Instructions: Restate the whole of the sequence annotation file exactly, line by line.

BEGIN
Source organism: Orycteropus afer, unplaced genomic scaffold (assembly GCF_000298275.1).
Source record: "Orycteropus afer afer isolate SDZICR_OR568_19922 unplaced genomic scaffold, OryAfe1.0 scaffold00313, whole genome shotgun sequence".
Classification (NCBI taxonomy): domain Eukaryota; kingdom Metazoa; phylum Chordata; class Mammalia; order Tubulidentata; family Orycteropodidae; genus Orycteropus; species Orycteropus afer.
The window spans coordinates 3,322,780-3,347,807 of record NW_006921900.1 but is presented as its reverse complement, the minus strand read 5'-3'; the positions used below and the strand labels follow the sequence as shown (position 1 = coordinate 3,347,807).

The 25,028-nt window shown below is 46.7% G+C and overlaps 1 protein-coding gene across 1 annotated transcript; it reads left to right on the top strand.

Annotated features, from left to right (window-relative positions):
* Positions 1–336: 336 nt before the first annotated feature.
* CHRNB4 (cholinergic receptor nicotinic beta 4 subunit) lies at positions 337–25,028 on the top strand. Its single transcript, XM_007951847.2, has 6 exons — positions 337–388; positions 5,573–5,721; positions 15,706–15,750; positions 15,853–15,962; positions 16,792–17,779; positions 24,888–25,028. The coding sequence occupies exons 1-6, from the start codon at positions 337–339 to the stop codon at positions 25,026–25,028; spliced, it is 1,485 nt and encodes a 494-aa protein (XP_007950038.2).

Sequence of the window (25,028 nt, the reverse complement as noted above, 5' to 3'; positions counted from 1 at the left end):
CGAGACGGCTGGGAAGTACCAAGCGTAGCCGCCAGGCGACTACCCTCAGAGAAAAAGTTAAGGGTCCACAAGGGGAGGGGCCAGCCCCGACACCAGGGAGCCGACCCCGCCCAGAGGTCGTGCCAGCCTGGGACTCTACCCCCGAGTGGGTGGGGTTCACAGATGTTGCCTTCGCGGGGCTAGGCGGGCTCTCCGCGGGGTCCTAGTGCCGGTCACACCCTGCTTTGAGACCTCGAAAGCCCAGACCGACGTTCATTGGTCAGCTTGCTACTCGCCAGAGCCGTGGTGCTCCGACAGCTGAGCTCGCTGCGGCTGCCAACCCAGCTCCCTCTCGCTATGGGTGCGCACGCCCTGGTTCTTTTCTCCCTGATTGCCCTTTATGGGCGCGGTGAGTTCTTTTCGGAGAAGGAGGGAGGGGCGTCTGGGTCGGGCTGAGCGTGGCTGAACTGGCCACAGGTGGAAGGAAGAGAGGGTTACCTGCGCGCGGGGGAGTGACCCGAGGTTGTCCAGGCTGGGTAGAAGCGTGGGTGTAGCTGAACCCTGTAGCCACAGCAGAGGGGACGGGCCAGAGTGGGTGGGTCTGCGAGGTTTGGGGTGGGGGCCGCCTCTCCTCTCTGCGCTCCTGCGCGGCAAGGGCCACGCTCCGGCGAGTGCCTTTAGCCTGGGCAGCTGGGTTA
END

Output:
Source organism: Orycteropus afer, unplaced genomic scaffold (assembly GCF_000298275.1).
Source record: "Orycteropus afer afer isolate SDZICR_OR568_19922 unplaced genomic scaffold, OryAfe1.0 scaffold00313, whole genome shotgun sequence".
Classification (NCBI taxonomy): domain Eukaryota; kingdom Metazoa; phylum Chordata; class Mammalia; order Tubulidentata; family Orycteropodidae; genus Orycteropus; species Orycteropus afer.
The window spans coordinates 3,322,780-3,347,807 of record NW_006921900.1 but is presented as its reverse complement, the minus strand read 5'-3'; the positions used below and the strand labels follow the sequence as shown (position 1 = coordinate 3,347,807).

The 25,028-nt window shown below is 46.7% G+C and overlaps 1 protein-coding gene across 1 annotated transcript; it reads left to right on the top strand.

Annotated features, from left to right (window-relative positions):
* Positions 1–336: 336 nt before the first annotated feature.
* CHRNB4 (cholinergic receptor nicotinic beta 4 subunit) lies at positions 337–25,028 on the top strand. Its single transcript, XM_007951847.2, has 6 exons — positions 337–388; positions 5,573–5,721; positions 15,706–15,750; positions 15,853–15,962; positions 16,792–17,779; positions 24,888–25,028. The coding sequence occupies exons 1-6, from the start codon at positions 337–339 to the stop codon at positions 25,026–25,028; spliced, it is 1,485 nt and encodes a 494-aa protein (XP_007950038.2).

Sequence of the window (25,028 nt, the reverse complement as noted above, 5' to 3'; positions counted from 1 at the left end):
CGAGACGGCTGGGAAGTACCAAGCGTAGCCGCCAGGCGACTACCCTCAGAGAAAAAGTTAAGGGTCCACAAGGGGAGGGGCCAGCCCCGACACCAGGGAGCCGACCCCGCCCAGAGGTCGTGCCAGCCTGGGACTCTACCCCCGAGTGGGTGGGGTTCACAGATGTTGCCTTCGCGGGGCTAGGCGGGCTCTCCGCGGGGTCCTAGTGCCGGTCACACCCTGCTTTGAGACCTCGAAAGCCCAGACCGACGTTCATTGGTCAGCTTGCTACTCGCCAGAGCCGTGGTGCTCCGACAGCTGAGCTCGCTGCGGCTGCCAACCCAGCTCCCTCTCGCTATGGGTGCGCACGCCCTGGTTCTTTTCTCCCTGATTGCCCTTTATGGGCGCGGTGAGTTCTTTTCGGAGAAGGAGGGAGGGGCGTCTGGGTCGGGCTGAGCGTGGCTGAACTGGCCACAGGTGGAAGGAAGAGAGGGTTACCTGCGCGCGGGGGAGTGACCCGAGGTTGTCCAGGCTGGGTAGAAGCGTGGGTGTAGCTGAACCCTGTAGCCACAGCAGAGGGGACGGGCCAGAGTGGGTGGGTCTGCGAGGTTTGGGGTGGGGGCCGCCTCTCCTCTCTGCGCTCCTGCGCGGCAAGGGCCACGCTCCGGCGAGTGCCTTTAGCCTGGGCAGCTGGGTTA